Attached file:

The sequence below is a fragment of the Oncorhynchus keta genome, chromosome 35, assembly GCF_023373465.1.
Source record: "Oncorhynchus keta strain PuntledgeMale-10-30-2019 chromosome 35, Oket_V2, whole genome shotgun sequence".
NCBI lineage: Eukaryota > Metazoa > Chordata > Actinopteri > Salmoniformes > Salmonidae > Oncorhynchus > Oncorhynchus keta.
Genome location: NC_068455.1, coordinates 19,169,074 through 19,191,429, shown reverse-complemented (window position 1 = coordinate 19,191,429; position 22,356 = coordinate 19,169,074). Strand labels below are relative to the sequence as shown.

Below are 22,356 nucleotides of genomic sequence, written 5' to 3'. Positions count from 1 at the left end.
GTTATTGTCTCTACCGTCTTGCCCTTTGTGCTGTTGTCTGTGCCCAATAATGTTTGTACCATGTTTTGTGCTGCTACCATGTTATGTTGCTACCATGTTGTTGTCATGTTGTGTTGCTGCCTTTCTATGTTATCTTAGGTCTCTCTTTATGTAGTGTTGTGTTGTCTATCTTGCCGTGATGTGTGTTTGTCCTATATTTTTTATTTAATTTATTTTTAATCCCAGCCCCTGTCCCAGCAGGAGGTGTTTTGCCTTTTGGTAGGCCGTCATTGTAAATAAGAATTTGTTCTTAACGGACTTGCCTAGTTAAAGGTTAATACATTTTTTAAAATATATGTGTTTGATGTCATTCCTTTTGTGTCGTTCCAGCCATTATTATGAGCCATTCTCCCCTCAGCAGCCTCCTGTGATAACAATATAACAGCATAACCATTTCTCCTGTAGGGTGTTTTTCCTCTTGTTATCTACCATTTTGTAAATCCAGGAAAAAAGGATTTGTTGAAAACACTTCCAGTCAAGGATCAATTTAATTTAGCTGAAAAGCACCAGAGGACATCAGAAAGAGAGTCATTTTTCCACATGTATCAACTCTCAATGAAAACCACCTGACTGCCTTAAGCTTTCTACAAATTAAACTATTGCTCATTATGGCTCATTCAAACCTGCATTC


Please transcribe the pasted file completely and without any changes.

The sequence below is a fragment of the Oncorhynchus keta genome, chromosome 35, assembly GCF_023373465.1.
Source record: "Oncorhynchus keta strain PuntledgeMale-10-30-2019 chromosome 35, Oket_V2, whole genome shotgun sequence".
NCBI lineage: Eukaryota > Metazoa > Chordata > Actinopteri > Salmoniformes > Salmonidae > Oncorhynchus > Oncorhynchus keta.
Genome location: NC_068455.1, coordinates 19,169,074 through 19,191,429, shown reverse-complemented (window position 1 = coordinate 19,191,429; position 22,356 = coordinate 19,169,074). Strand labels below are relative to the sequence as shown.

Below are 22,356 nucleotides of genomic sequence, written 5' to 3'. Positions count from 1 at the left end.
GTTATTGTCTCTACCGTCTTGCCCTTTGTGCTGTTGTCTGTGCCCAATAATGTTTGTACCATGTTTTGTGCTGCTACCATGTTATGTTGCTACCATGTTGTTGTCATGTTGTGTTGCTGCCTTTCTATGTTATCTTAGGTCTCTCTTTATGTAGTGTTGTGTTGTCTATCTTGCCGTGATGTGTGTTTGTCCTATATTTTTTATTTAATTTATTTTTAATCCCAGCCCCTGTCCCAGCAGGAGGTGTTTTGCCTTTTGGTAGGCCGTCATTGTAAATAAGAATTTGTTCTTAACGGACTTGCCTAGTTAAAGGTTAATACATTTTTTAAAATATATGTGTTTGATGTCATTCCTTTTGTGTCGTTCCAGCCATTATTATGAGCCATTCTCCCCTCAGCAGCCTCCTGTGATAACAATATAACAGCATAACCATTTCTCCTGTAGGGTGTTTTTCCTCTTGTTATCTACCATTTTGTAAATCCAGGAAAAAAGGATTTGTTGAAAACACTTCCAGTCAAGGATCAATTTAATTTAGCTGAAAAGCACCAGAGGACATCAGAAAGAGAGTCATTTTTCCACATGTATCAACTCTCAATGAAAACCACCTGACTGCCTTAAGCTTTCTACAAATTAAACTATTGCTCATTATGGCTCATTCAAACCTGCATTC